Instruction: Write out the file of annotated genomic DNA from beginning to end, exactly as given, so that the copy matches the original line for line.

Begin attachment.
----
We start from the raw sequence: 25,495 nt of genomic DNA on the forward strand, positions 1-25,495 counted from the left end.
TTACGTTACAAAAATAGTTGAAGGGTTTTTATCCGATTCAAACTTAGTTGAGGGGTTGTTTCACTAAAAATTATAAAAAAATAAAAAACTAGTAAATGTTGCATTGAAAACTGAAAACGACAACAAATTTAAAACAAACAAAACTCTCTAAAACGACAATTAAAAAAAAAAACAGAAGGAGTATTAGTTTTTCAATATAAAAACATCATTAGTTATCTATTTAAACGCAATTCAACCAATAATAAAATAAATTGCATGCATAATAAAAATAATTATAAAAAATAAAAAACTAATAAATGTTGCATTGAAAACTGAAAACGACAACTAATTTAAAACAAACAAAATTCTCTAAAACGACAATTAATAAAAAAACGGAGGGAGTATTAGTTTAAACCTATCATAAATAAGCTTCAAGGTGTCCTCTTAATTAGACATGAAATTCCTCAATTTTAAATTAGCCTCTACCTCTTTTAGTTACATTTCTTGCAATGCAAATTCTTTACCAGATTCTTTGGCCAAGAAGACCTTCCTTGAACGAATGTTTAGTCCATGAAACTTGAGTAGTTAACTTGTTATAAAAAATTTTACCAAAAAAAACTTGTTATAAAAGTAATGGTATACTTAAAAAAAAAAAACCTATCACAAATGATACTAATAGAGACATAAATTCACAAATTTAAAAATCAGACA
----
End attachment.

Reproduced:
We start from the raw sequence: 25,495 nt of genomic DNA on the forward strand, positions 1-25,495 counted from the left end.
TTACGTTACAAAAATAGTTGAAGGGTTTTTATCCGATTCAAACTTAGTTGAGGGGTTGTTTCACTAAAAATTATAAAAAAATAAAAAACTAGTAAATGTTGCATTGAAAACTGAAAACGACAACAAATTTAAAACAAACAAAACTCTCTAAAACGACAATTAAAAAAAAAAACAGAAGGAGTATTAGTTTTTCAATATAAAAACATCATTAGTTATCTATTTAAACGCAATTCAACCAATAATAAAATAAATTGCATGCATAATAAAAATAATTATAAAAAATAAAAAACTAATAAATGTTGCATTGAAAACTGAAAACGACAACTAATTTAAAACAAACAAAATTCTCTAAAACGACAATTAATAAAAAAACGGAGGGAGTATTAGTTTAAACCTATCATAAATAAGCTTCAAGGTGTCCTCTTAATTAGACATGAAATTCCTCAATTTTAAATTAGCCTCTACCTCTTTTAGTTACATTTCTTGCAATGCAAATTCTTTACCAGATTCTTTGGCCAAGAAGACCTTCCTTGAACGAATGTTTAGTCCATGAAACTTGAGTAGTTAACTTGTTATAAAAAATTTTACCAAAAAAAACTTGTTATAAAAGTAATGGTATACTTAAAAAAAAAAAACCTATCACAAATGATACTAATAGAGACATAAATTCACAAATTTAAAAATCAGACA